I am not sure why anyone would care enough to spend time and money unless gay and that would bias the study.

3620  Politics, Religion, Science, Culture and Humanities / Politics & Religion / Ross is still alive on: February 15, 2012, 04:06:54 PM
3621  Politics, Religion, Science, Culture and Humanities / Politics & Religion / Re: Military Science and Military Issues on: February 15, 2012, 04:04:47 PM
3622  Politics, Religion, Science, Culture and Humanities / Politics & Religion / Re: Military Science and Military Issues on: February 15, 2012, 03:51:28 PM
Assasination is quite acceptable so long as it makes a liberal politician look good.

Question, who lies more Nixon or Obama?
3623  Politics, Religion, Science, Culture and Humanities / Politics & Religion / Re: Military Science and Military Issues on: February 15, 2012, 03:42:26 PM
BG interesting fact book.

It is ironic we now have the most liberal President in history, making the most of speical operation forces overseas.

I remember not too long ago every liberal from Hollywood to MSM decrying out loud the CIA and special ops (IranContra) as
an evil segment of the Unites States overseas policy.

Sort of like Reagan's space based anti ballistic initiative as being ridiculed as Star Wars.  Now I can guarantee you Brock wishes he had antiballistic weapons that could shoot down nuclear warheads.  It would make Iran seem like less of a threat.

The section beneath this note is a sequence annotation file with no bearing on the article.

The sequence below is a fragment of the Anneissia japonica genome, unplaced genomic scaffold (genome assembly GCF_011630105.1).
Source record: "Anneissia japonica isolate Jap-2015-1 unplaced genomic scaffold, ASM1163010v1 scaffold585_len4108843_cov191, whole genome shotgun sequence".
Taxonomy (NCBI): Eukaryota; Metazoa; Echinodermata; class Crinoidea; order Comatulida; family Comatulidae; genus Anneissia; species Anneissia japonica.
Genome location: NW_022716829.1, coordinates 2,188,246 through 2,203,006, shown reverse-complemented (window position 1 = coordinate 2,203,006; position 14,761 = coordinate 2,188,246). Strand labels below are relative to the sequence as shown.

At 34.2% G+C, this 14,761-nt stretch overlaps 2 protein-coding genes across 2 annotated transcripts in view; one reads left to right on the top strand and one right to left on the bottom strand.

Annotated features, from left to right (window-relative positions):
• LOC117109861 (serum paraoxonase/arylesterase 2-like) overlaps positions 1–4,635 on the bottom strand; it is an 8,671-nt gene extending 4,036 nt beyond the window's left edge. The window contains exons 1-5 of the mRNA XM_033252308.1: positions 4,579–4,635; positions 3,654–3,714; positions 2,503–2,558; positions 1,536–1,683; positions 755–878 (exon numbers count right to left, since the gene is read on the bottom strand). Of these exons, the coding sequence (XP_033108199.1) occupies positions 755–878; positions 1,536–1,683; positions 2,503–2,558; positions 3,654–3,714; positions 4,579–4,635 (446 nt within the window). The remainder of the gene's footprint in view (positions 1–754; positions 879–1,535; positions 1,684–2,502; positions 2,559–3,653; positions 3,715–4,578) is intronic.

3624  Politics, Religion, Science, Culture and Humanities / Politics & Religion / Re: 2012 Presidential on: February 15, 2012, 03:32:30 PM
Interesting post Crafty.

Readers know I have been disappointed to say the least over the years seeing so many fellow Jews supporting liberal political causes.

I had never heard of billionaire Adelson until I read about his several million donation to Newt.  I am glad the right appears to have an answer to Soros et al.  (and Jewish grin)

I am not sure why Shledon suddenly feels comfortable with Mitt when indeed he was not only weeks ago when he shelled out big money (not for him) for Newt.